GRB7 dependent proliferation of basal-like, HER-2 positive human breast cancer cell lines is mediated in part by HER-1 signaling

Shiuh-Wen Luoh, Wendy Wagoner, Xiaoyan Wang, Zhi Hu, Xinhe Lai, Kwang-Yung Chin, Rosalie Sears, Elizabeth Ramsey

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GRB7 gene encodes a multi-domain signal transduction molecule and is part of the core of the HER-2 amplicon. GRB7 is commonly co-amplified and overexpressed with HER-2 in human breast cancer. This study addresses the role of GRB7 in HER-2 positive human breast cancers resistant to HER-2 targeted therapy. HCC1954, 21MT1, and JIMT1 are basal like HER-2 positive breast cancer cell lines based on expression profiling. These three cell lines are resistant to trastuzumab and lapatinib treatment. Knockdown of GRB7 protein expression with siRNA transfection as well as lentiviral vector mediated shRNA over-expression decreased the growth of HCC1954, 21MT1, and JIMT1 cells in vitro and the growth of tumor xenografts these cells formed in animal models. When assayed by ki-67 staining and TUNEL assay, the mechanism of reduced tumor xenograft growth appeared to be distinct. Reduced proliferation and increased apoptosis were seen in 21MT1 cells, while reduced proliferation was seen in HCC1954 cells and increased apoptosis in JIMT1 cells. Phospho-proteome profiling found HER-1 tyrosine phosphorylation was reduced with GRB7 knock down in JIMT1 cells. Immuno-blotting and immuno-precipitation experiments found HER-1 phosphorylation was reduced with GRB7 knock down in all three cell lines. HER-1 knock down via siRNA transient transfection as well as blocking HER-1 function with panitumumab decreased proliferation of all three cell lines in vitro. Our study finds that GRB7 has an essential growth promoting function which is mediated in part by HER-1 activation. The potential of HER-1 targeting in therapy resistant HER-2 positive breast cancer merits further study.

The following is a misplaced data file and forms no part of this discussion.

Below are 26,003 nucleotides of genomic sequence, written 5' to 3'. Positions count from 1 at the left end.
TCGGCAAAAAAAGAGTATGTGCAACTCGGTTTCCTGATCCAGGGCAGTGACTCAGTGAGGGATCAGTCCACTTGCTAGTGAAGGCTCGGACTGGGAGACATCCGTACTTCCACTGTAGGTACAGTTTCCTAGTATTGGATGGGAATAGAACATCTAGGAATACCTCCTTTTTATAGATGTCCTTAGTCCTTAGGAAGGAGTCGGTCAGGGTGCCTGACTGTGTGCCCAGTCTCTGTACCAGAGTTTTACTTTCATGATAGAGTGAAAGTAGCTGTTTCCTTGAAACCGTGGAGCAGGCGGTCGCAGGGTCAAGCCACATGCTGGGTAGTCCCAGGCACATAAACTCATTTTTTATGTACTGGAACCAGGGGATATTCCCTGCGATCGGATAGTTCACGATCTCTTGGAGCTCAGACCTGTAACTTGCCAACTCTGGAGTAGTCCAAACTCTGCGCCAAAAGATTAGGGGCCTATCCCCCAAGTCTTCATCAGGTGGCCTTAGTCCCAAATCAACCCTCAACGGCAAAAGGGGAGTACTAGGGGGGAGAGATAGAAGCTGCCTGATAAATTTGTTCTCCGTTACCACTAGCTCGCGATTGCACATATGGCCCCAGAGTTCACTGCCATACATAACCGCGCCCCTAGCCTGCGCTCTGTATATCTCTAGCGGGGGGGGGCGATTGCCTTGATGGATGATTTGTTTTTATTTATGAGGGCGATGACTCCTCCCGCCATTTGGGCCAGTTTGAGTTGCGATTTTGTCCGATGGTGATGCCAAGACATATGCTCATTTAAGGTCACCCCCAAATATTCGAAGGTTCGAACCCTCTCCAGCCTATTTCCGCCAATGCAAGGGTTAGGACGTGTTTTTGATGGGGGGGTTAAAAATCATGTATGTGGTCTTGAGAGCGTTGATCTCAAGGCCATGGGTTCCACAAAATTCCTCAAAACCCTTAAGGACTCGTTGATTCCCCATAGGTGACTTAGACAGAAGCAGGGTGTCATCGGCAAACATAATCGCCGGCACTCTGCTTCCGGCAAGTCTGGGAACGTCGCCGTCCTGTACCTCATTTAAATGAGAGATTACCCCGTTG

Original languageEnglish (US)
JournalMolecular Carcinogenesis
StatePublished - Jan 1 2019



  • animal models
  • breast cancer
  • signal transduction

ASJC Scopus subject areas

  • Molecular Biology
  • Cancer Research

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